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The Concrete Revolution

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Book cover for The Concrete Revolution“This is a personal film set in a political landscape. Twenty-first century China is the character, and Beijing is the battlefield of a fast changing history,” says director Xiaolu Guo of The Concrete Revolution, in her director’s statement that is part of the DVD’s special features. The documentary’s intimate female voice-over pays homage to the personal essay film style of Chris Marker, whom Guo also mentions in her statement. Indeed, the film promises much more than a feminine narrative about personal displacement. It attempts to tell a grand story of national and political importance—of migrant construction workers and their shadowy lives in a grand new Beijing.

The climax of this poetic anti-narrative essay-documentary is when one of the construction workers cries on camera. The story behind the emotional display in front of the “candid camera” is an old one: a poor peasant from the countryside comes to the nation’s capital to work as a manual laborer (for the 2008 Beijing Olympics) in order to support his wife and two children. He cries, not because he shares the interviewer’s deep concern for the old buildings, nor for her philosophical musings on the irony latent in any “developmental state of mind”—he cries because the construction company has not paid him for months, and he needs the money to buy seeds for the coming spring. “You are nothing without money in this society,” said the man who cries on camera.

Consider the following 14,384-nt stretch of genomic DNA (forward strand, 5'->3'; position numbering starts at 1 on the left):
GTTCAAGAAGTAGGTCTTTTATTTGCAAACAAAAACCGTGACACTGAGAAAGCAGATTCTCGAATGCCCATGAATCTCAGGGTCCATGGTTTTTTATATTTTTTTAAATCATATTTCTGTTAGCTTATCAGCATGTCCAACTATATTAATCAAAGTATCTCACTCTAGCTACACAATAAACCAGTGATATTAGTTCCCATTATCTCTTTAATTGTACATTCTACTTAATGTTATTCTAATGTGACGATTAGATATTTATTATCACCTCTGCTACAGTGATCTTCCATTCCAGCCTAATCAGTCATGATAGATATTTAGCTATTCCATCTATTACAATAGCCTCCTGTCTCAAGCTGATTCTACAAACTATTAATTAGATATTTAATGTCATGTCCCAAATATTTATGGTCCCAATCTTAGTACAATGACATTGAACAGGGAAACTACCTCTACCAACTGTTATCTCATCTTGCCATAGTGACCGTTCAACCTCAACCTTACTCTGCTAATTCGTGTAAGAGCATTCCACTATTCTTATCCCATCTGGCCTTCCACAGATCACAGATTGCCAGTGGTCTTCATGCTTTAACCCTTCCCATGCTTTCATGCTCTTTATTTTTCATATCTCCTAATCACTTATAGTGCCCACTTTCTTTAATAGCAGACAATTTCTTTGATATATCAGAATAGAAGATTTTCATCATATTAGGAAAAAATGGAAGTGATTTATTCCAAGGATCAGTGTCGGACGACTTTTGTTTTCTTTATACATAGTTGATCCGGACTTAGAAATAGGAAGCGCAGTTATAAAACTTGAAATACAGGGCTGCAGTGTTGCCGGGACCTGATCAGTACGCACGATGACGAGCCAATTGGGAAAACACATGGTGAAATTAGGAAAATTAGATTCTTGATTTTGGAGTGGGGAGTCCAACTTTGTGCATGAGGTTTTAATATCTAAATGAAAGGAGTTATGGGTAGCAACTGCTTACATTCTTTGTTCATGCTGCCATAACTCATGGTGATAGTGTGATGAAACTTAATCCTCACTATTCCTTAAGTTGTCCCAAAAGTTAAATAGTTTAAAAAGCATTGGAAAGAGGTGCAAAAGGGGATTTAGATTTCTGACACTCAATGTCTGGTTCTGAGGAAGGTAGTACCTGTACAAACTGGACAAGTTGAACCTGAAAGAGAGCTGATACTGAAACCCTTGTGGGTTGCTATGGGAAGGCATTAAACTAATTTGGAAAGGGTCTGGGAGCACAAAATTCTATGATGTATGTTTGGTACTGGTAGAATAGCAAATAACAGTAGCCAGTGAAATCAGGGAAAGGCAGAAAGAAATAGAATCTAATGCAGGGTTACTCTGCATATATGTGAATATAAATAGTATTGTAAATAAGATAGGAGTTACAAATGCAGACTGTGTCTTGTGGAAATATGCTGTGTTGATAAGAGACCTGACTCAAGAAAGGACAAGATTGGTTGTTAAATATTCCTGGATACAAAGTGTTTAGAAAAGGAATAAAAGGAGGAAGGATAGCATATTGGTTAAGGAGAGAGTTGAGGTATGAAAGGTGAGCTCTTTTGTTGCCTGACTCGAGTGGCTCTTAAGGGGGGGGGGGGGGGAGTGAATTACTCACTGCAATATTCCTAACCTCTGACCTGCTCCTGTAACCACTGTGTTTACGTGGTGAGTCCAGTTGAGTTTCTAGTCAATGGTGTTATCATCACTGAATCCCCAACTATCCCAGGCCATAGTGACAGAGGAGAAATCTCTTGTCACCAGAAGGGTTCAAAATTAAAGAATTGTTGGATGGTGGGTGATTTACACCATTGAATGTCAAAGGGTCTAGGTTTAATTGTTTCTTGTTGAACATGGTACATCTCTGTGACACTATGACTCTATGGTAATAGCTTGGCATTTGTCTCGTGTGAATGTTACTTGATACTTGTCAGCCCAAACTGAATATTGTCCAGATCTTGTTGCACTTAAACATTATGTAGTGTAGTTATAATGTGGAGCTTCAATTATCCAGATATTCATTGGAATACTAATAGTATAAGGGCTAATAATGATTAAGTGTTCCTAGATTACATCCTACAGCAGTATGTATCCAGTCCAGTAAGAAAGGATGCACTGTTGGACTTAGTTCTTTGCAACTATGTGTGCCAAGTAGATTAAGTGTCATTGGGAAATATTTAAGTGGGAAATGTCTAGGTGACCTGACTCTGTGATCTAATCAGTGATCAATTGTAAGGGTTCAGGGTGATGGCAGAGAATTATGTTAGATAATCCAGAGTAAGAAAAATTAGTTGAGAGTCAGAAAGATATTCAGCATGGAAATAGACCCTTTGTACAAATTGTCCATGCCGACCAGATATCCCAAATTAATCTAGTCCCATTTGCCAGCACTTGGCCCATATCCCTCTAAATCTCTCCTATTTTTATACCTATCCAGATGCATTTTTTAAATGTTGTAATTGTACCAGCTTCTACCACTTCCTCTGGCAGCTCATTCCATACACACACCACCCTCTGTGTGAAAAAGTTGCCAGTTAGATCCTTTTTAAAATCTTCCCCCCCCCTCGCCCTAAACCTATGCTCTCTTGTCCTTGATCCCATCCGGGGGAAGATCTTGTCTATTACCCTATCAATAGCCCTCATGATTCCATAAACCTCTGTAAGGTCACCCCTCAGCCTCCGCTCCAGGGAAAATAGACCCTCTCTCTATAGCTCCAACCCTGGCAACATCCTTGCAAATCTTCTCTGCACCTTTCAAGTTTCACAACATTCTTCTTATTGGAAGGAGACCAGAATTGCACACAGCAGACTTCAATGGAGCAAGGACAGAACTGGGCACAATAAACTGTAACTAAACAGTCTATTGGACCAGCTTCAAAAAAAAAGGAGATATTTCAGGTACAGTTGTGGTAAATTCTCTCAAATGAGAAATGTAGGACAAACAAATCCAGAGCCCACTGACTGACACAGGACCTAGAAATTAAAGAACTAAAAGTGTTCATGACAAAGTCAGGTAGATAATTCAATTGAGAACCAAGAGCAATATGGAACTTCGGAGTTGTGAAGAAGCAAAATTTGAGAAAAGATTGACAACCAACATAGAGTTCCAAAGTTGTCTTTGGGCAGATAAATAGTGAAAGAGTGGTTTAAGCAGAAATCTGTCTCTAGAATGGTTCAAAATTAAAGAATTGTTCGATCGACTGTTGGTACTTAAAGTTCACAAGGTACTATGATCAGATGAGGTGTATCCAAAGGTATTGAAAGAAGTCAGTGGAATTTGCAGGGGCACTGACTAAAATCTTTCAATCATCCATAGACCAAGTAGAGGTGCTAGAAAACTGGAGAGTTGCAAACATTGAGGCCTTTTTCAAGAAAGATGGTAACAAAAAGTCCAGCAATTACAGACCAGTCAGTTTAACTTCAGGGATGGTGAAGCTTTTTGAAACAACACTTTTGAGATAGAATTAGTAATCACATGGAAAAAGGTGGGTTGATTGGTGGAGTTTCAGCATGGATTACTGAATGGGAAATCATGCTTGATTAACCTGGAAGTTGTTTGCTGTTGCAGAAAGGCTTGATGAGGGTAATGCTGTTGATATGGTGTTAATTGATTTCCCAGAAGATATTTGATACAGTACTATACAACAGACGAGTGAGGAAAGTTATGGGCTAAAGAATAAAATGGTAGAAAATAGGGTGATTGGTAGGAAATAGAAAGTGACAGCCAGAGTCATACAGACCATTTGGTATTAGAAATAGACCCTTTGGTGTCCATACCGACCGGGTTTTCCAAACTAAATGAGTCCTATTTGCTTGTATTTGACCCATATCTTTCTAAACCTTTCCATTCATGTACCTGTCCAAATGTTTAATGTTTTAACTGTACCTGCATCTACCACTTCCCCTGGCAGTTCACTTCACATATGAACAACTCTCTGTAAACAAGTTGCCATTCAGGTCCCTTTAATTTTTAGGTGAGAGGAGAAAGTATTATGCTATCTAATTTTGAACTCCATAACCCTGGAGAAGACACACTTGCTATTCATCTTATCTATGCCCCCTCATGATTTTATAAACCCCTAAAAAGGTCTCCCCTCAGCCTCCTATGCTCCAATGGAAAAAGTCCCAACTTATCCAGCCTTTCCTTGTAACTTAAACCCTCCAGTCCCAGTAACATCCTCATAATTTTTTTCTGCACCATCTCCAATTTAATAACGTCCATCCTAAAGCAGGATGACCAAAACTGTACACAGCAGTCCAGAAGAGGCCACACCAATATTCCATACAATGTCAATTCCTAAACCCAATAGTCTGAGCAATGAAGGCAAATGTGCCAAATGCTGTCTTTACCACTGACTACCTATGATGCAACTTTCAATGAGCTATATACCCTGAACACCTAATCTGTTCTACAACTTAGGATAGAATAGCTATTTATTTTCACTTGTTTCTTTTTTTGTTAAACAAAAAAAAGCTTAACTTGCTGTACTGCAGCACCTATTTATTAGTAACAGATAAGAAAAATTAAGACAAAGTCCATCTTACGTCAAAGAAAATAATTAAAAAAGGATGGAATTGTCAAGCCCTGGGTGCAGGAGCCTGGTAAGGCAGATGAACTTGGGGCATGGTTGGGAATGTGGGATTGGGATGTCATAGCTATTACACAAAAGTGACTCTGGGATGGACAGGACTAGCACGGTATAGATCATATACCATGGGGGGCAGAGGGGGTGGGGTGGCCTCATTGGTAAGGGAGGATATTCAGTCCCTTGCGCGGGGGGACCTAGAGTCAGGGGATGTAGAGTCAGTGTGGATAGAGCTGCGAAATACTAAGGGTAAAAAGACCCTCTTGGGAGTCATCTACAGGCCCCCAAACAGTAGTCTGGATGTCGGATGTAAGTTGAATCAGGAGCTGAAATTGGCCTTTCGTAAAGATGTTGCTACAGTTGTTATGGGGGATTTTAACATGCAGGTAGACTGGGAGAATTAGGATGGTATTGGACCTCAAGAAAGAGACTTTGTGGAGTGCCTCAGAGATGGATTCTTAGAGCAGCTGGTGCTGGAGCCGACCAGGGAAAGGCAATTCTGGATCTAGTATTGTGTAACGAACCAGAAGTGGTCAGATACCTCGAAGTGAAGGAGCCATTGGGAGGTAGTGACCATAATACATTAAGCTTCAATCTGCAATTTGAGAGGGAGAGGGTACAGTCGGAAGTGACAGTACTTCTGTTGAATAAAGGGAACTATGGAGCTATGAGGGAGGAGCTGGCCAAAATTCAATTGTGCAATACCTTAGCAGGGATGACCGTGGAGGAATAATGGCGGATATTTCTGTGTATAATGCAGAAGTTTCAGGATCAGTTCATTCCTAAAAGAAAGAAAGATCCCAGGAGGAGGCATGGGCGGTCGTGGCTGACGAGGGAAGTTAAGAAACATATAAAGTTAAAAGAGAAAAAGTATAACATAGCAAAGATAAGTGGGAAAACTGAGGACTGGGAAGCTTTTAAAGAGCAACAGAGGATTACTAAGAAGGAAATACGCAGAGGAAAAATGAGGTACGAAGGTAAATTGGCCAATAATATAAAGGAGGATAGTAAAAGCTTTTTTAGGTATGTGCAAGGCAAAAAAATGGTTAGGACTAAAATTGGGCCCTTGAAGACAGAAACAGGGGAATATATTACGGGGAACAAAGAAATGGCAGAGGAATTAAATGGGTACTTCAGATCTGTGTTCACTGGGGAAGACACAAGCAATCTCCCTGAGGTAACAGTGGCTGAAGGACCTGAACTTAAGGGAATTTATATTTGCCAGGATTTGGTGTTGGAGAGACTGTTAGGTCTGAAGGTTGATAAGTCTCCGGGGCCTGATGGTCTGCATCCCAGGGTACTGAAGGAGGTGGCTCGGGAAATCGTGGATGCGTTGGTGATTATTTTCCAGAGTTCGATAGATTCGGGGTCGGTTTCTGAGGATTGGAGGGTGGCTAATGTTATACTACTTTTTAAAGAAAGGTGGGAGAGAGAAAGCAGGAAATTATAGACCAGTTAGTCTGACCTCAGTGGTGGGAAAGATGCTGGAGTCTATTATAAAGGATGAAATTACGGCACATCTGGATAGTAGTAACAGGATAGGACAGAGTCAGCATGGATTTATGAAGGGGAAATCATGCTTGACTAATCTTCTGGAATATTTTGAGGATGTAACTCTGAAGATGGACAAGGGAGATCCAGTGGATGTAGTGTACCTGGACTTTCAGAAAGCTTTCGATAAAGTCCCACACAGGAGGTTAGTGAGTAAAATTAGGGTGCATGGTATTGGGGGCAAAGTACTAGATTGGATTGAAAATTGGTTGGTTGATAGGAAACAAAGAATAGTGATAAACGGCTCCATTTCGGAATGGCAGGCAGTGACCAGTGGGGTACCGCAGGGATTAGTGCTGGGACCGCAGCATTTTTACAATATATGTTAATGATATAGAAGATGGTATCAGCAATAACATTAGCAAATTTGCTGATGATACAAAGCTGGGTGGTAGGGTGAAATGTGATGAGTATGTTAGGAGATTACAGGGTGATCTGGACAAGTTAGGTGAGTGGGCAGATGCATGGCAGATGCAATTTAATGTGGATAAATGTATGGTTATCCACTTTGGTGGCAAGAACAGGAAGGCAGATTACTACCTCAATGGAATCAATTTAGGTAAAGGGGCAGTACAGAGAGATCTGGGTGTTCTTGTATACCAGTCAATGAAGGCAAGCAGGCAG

Another male figure that dominates the screen is the young and handsome intermediary between the big construction company and the construction workers. When asked for his home province, he answers Jiangxi, while director Guo immediately associates it with the Jiangxi Soviet, the communist base active in the 1930s in the same province. Guo’s politicization of the rather apolitical worldview of her interviewees intensifies the humanistic concern of the film, and somewhat shifts its humanistic concern away from the more profane concerns of the migrant workers themselves.

Through her poetic storytelling, just as in her novel Village of Stone (Random House, 2004), Guo makes possible an impressively personal portrayal of a national problem. But where she succeeds, she also fails. The human touch seems so personal that it feels arbitrary, so poetic that it feels not concrete. Viewers who hunger for “a bigger picture” would wonder how much time she spent in Beijing, and how long it took to research and film this ambitious project.

How concrete is The Concrete Revolution? How concrete is the narrative and its representation of the construction workers? Why the rather short-sighted constant references to Mao and the Communist Revolution? One Scandinavian restoration architect who viewed the film is puzzled by the focus on destroying the old to develop the new. Aggressive urban reconstruction is nothing new in the European and global context and is certainly not a creation of the Chinese Communist Party. A focus on the 2008 Olympics might be more effective, but that focus soon is replaced by the economic exploration of migrant workers by the big construction companies, and that again is quickly replaced by the youthful uncertainty reflected through the young and handsome intermediary with whom the director quickly identified. In the end, one wonders, who is the character in this documentary— “Twenty-first century China” as Director Guo claims, or the director herself?

That being said, Director Guo should be commended for her insightful and poetic portrayal of an important social phenomenon concerning migrant laborers and their fate in contemporary China. The intimate human touch of this documentary provides a moving representation of Chinese reality. It will be a welcome addition to the university classroom and to the general public to improve our understanding about contemporary China, and especially about peasant migrant laborers and urban reconstruction issues. A guidebook is available on the Choices, Inc. Web site at Concreteguidebook.pdf.